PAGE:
SagarFour days since the death of Sagar, police have failed to arrest the main culprits of the murder. Accused of theft, teenager Sagar was beaten to death in Gauripur, Mymensingh.The police said that till Thursday they could not nab any of the six accused, including Akkas Ali, the prime suspect in the case.The police, however, arrested two men on Tuesday and Wednesday, Riaz Uddin and Fazlur Rahman respectively. In confessional statements, they told a court that hatchery owner Akkas Ali and his staff Qayyum beat Sagar to death.The four other accused in the case statement are Akkas’ brother Jewel, Hasu Miah, Sattar, and Sohel.Meanwhile, Sagar’s mother alleged that two unknown people came to their home in the slum around 12:00am on Thursday and woke them up from bed. When Sagar’s family asked them who they were, they remained silent and offered them Tk 10,000. But they did not reveal why they were offering the money.Sagar’s family refused to take the money.“They could have pressurised us to withdraw the case after giving the money. I don’t want money in exchange of my son’s life. I want justice,” said Sagar’s mother Hasina Khatun.Sagar’s father Shipon Miah said, “Sagar and I would run the family with our earnings. I’m now worried about how to run the family alone.”Sagar used to collect and sell garbage while his father sells cosmetics.Sagar, 16, was tied to an electric pole and brutally beaten to death at the Gauchhiya Hatchery of Char Sreerampur village in Gauripur, on allegations of stealing a water pump.Police recovered Sagar’s body from a bush near the hatchery on Tuesday.Sagar’s father lodged a case in this incident accusing six named and another six to seven unnamed people.Mymensingh police superintendent Syed Nurul Islam said they have taken the case seriously and vowed to arrest the accused soon.Read more: Teenager tied to electric pole, beaten dead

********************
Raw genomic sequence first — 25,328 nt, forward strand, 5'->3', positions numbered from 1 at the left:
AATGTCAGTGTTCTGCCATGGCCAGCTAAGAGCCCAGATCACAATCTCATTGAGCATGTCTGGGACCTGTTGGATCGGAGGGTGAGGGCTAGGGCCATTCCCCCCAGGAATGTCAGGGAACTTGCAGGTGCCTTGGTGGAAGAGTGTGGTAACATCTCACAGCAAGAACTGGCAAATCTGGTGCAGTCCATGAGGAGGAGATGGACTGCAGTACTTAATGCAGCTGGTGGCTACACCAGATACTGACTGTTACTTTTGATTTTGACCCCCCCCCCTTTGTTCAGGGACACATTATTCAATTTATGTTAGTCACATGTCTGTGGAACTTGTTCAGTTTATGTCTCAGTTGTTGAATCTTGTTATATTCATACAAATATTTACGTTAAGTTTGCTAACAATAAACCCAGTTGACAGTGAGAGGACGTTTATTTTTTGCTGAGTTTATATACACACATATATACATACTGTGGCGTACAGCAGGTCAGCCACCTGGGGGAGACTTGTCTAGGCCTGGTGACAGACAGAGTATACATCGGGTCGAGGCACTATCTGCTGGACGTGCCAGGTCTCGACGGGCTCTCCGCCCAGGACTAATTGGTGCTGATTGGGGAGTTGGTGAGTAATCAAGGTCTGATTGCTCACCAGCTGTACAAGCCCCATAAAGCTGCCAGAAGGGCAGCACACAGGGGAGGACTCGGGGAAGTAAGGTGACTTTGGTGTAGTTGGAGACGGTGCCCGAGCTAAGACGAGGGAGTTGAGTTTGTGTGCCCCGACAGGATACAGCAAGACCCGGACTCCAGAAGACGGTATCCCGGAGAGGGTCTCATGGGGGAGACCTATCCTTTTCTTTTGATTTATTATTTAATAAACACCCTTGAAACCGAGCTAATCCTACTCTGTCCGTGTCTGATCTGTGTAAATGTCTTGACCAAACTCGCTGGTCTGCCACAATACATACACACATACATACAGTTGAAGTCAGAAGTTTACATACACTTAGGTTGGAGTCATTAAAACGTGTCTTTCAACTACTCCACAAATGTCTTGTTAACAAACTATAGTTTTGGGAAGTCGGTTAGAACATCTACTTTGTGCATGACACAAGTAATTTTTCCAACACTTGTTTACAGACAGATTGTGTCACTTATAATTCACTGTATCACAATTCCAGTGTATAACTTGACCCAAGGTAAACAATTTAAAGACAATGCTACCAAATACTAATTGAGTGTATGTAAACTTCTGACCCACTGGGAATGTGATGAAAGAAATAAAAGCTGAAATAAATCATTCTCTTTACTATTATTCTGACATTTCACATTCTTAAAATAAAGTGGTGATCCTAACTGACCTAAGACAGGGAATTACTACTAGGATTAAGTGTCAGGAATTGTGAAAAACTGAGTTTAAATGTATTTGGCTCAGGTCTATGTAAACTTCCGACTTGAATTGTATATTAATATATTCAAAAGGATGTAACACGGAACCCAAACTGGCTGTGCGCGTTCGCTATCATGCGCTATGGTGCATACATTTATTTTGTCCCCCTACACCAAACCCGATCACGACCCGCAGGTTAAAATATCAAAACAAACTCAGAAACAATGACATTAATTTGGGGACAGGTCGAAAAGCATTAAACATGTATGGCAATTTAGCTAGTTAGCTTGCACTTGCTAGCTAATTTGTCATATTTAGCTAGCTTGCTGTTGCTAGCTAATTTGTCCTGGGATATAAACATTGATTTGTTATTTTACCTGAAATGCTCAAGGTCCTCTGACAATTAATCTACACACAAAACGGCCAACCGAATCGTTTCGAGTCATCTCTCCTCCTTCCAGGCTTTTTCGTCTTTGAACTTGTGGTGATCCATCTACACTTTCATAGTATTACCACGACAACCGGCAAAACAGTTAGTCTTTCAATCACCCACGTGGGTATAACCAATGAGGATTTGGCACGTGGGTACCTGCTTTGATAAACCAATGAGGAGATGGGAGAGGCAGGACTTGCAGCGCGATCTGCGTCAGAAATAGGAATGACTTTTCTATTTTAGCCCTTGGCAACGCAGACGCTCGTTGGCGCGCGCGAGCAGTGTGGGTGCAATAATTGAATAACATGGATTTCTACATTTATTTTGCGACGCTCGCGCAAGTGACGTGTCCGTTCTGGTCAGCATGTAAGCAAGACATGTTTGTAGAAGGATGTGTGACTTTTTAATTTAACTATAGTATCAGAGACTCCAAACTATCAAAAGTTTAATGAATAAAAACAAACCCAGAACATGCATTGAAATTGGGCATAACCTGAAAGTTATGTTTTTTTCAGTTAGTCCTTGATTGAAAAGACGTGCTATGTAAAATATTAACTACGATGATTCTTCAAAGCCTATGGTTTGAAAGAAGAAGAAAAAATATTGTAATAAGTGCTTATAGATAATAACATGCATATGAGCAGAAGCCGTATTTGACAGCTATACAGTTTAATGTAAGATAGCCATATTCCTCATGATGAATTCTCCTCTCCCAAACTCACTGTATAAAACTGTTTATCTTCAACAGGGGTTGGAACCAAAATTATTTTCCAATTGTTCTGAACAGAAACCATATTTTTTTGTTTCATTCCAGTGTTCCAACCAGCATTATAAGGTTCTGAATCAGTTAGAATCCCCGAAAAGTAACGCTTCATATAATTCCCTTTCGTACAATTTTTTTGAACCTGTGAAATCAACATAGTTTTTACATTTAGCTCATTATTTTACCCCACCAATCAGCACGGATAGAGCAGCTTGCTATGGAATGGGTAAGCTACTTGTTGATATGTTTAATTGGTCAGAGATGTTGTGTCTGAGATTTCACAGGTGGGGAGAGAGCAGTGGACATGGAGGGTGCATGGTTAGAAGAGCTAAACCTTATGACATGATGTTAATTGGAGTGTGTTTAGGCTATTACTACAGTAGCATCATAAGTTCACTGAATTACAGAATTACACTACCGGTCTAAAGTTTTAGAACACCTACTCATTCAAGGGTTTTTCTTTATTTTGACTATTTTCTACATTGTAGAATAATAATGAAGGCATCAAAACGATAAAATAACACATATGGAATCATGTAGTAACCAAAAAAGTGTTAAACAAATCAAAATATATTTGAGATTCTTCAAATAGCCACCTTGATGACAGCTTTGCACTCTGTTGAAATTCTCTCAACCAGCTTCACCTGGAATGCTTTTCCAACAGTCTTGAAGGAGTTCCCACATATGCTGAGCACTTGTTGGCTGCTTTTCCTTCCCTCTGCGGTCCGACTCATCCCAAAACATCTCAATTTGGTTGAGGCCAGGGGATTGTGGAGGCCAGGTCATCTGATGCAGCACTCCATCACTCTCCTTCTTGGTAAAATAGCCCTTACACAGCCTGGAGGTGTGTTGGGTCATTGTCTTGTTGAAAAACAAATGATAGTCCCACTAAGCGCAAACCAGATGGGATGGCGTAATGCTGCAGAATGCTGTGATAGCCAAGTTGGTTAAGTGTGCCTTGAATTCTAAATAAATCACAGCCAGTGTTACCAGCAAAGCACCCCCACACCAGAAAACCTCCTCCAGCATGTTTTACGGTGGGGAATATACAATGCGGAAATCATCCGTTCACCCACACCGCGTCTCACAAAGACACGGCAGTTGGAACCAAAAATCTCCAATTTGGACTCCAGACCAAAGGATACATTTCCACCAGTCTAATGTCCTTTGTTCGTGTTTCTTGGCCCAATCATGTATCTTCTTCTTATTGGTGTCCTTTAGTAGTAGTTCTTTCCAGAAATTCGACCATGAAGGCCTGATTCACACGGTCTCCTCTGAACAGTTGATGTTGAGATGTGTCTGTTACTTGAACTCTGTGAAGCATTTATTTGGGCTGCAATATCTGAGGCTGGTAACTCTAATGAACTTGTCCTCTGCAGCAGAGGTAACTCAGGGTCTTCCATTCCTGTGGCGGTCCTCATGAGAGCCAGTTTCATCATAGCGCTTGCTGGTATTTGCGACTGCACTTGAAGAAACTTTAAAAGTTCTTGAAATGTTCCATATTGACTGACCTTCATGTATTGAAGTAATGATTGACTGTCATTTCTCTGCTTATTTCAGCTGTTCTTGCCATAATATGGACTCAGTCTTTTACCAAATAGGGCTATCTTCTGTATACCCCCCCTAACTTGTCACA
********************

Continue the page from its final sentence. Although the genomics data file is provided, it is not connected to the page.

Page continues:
Share Red, White and Blue show hosts examine the state of school safety in Texas. Discussion topics include violence prevention in regard to spotting mental-health “red flags,” gun safety laws, school security, and more. With guests Haley Carter, Chair of the Mayor’s Commission Against Gun Violence; Texas State Senator Larry Taylor (District 11); and Paul Cordova, Houston Independent School District Chief of Police. Original air date: September 14, 2018.Watch more episodes of Red White and Blue